SACRAMENTO — California Governor Gavin Newsom declared a state of emergency on Monday to address a monkeypox outbreak, making the state the third state in four days to improve its public health response to the rapidly spreading disease.
The statement followed similar actions by New York on Friday and Illinois on Monday, and by the city of San Francisco on Thursday. New York Mayor Eric Adams also declared the local emergency on Monday.
“California is urgently working at all levels of government to slow the spread of monkeypox, leveraging our robust testing, contact tracing and community partnerships strengthened during the pandemic to ensure those most at risk are our focus for vaccines, treatment and outreach. Mr Newsom said in a statement.
“We will continue to work with the federal government to obtain more vaccines, raise awareness about reducing risks and assist the LGBTQ community in the fight against stigma,” he added.
The measures, which help streamline and coordinate the response to monkeypox between different levels of government, come amid a rise in infections and mounting complaints about the public health response.
What you need to know about the Monkeypox virus?
What is monkey pox? Monkeypox is a virus similar to smallpox, but the symptoms are less severe. It was discovered in 1958, after outbreaks occurred in monkeys kept for research. The virus was mainly found in parts of Central and West Africa, but in recent weeks has spread to dozens of countries and infected tens of thousands of people, mostly men who have sex with men. On July 23, the World Health Organization declared monkeypox a global health emergency.
Nearly 6,000 cases of monkeypox have been reported nationally as of May, according to the Centers for Disease Control and Prevention, with nearly half in California, Illinois and New York. The World Health Organization has already declared the virus a global health emergency.
No deaths have been reported in the United States to date and monkeypox is rarely fatal, but the rash caused by the virus has caused severe pain in some patients. The virus mainly spreads through prolonged physical contact, but it can also be transmitted through shared bedding and clothing, health officials say.
Men who have sex with men have made up for about 99 percent of confirmed cases so far. Public health officials emphasize that the virus can spread to anyone who has prolonged skin-to-skin contact with a person who has a rash.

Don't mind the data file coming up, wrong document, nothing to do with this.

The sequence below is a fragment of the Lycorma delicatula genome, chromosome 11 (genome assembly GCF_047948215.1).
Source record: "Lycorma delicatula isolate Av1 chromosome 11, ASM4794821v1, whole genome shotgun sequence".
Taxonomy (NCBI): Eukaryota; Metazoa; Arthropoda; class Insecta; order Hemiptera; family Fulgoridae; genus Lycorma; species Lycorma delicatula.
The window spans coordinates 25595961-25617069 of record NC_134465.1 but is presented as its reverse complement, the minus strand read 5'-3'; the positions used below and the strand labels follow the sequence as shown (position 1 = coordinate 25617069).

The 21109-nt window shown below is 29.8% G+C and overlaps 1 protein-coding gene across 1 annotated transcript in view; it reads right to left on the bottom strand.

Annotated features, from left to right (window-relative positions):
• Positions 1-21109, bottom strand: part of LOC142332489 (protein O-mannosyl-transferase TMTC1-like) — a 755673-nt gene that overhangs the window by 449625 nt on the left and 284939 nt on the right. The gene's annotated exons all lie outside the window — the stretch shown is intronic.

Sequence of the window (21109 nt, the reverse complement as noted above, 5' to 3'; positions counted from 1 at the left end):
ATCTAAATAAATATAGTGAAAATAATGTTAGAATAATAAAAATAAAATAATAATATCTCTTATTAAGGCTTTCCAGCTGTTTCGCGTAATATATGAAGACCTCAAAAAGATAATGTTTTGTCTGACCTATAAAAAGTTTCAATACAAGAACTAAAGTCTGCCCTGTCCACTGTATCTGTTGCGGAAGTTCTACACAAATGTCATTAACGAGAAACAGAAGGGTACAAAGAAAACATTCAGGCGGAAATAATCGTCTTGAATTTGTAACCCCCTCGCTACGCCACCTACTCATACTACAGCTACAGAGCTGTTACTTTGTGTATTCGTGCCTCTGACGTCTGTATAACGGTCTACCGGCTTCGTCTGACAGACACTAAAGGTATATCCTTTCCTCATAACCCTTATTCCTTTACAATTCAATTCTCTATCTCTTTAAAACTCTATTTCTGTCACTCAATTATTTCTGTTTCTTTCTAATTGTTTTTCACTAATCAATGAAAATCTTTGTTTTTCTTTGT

The number of cases in the US is among the highest in the world and health officials say the figure is almost certainly an underestimate.
Federal health officials say they have not yet declared a national-level health emergency, in part because monkeypox is a known disease for which tests, vaccines and treatments are available.
But as the virus has spread and scientists have gathered research, the emerging picture is somewhat more complicated than in previous outbreaks, and pressure has increased for more aggressive measures.
Last week, President Biden’s Secretary of Health urged states and municipalities to take more initiative, noting that most of the power over public health in the United States is concentrated at the local level.
“We have no control over public health in the 50 states, in the territories and in the tribal jurisdictions,” Xavier Becerra, the secretary of health and human services, said in response to a reporter’s question about whether the virus can be eliminated. “We rely on our partnership to work with them. They have to work with us.”
California’s emergency declaration allows emergency medical personnel to administer federally approved monkeypox vaccines.
New York Governor Kathy Hochul issued an emergency statement Friday, saying the move would pressure federal health officials to send additional monkeypox vaccines to the state. On Monday, Illinois Governor JB Pritzker followed suit, calling monkeypox “a rare but potentially serious disease that requires the full mobilization of all available public health resources.”
Mr. Pritzker added that the effort “would ensure that our LGBTQ+ community has the resources they need to stay safe, while ensuring members are not stigmatized for accessing critical health care.”